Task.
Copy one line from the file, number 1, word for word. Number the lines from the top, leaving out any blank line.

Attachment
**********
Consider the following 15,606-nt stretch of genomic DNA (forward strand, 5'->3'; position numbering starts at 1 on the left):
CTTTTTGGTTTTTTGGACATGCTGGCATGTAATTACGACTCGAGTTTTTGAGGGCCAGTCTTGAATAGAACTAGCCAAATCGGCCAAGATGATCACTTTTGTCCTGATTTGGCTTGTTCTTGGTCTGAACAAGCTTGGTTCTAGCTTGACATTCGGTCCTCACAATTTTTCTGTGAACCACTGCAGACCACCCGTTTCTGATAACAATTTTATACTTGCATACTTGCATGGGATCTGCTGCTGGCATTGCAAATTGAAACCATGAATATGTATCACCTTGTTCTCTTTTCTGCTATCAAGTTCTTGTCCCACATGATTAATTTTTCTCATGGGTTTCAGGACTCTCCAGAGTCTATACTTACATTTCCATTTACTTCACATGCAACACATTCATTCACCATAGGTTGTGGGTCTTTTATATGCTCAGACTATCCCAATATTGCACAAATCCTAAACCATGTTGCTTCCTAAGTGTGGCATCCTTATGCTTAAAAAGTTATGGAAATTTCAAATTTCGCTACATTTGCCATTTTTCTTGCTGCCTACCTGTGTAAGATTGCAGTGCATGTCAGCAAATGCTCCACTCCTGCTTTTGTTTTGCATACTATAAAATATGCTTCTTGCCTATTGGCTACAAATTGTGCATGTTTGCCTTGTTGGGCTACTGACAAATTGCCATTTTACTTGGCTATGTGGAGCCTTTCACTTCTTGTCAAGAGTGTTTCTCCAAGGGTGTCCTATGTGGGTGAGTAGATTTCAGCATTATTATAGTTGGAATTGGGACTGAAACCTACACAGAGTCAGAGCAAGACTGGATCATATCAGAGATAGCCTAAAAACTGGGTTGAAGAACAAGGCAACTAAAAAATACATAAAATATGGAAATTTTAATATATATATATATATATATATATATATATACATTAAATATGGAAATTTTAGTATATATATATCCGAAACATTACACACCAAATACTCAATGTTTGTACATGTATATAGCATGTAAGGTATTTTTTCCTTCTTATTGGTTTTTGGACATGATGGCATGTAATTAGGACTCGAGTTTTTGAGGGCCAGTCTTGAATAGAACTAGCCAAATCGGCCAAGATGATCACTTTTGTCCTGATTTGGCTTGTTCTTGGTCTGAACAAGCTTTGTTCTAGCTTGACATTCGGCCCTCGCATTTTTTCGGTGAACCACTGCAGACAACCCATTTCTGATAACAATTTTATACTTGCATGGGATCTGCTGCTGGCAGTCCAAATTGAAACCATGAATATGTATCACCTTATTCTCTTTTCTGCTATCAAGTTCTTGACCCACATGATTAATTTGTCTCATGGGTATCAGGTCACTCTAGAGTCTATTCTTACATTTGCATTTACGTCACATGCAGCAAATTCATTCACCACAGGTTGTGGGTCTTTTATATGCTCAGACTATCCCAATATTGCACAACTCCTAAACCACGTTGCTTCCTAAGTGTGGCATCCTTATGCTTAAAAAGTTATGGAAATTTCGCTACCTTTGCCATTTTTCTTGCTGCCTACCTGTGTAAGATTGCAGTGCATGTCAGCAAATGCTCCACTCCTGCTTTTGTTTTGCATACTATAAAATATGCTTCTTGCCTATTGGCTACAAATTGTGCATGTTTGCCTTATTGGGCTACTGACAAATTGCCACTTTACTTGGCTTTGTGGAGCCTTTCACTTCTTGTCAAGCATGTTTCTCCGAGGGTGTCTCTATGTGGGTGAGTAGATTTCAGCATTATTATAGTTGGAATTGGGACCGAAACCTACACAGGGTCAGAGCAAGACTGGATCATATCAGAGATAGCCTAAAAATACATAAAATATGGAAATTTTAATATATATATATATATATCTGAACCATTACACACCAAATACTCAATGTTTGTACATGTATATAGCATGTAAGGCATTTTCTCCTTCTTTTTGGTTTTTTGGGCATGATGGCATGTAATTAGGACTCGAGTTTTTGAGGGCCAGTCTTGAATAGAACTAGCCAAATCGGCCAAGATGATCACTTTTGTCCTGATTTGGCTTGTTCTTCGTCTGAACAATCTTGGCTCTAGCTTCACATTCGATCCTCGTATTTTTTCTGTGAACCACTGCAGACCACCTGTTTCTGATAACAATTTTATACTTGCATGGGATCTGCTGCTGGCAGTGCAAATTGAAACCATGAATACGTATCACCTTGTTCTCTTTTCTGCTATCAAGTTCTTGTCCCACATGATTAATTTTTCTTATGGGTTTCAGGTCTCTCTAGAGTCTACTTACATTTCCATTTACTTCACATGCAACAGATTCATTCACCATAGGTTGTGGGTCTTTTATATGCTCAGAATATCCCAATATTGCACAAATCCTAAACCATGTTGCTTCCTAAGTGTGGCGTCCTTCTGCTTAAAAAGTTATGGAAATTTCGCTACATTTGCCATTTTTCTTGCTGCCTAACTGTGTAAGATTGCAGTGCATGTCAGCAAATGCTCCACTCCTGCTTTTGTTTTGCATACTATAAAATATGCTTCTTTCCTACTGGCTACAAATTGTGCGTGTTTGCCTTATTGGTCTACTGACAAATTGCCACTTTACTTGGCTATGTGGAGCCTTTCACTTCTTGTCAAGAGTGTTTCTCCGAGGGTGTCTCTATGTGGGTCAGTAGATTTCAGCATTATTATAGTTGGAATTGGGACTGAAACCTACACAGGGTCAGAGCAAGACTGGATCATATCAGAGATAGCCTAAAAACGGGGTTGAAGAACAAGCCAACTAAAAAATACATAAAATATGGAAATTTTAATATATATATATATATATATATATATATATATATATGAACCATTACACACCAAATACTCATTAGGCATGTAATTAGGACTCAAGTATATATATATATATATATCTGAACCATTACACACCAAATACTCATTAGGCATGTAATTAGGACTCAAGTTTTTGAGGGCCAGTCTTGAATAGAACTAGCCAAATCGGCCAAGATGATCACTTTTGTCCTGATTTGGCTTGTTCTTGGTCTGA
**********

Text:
Consider the following 15,606-nt stretch of genomic DNA (forward strand, 5'->3'; position numbering starts at 1 on the left):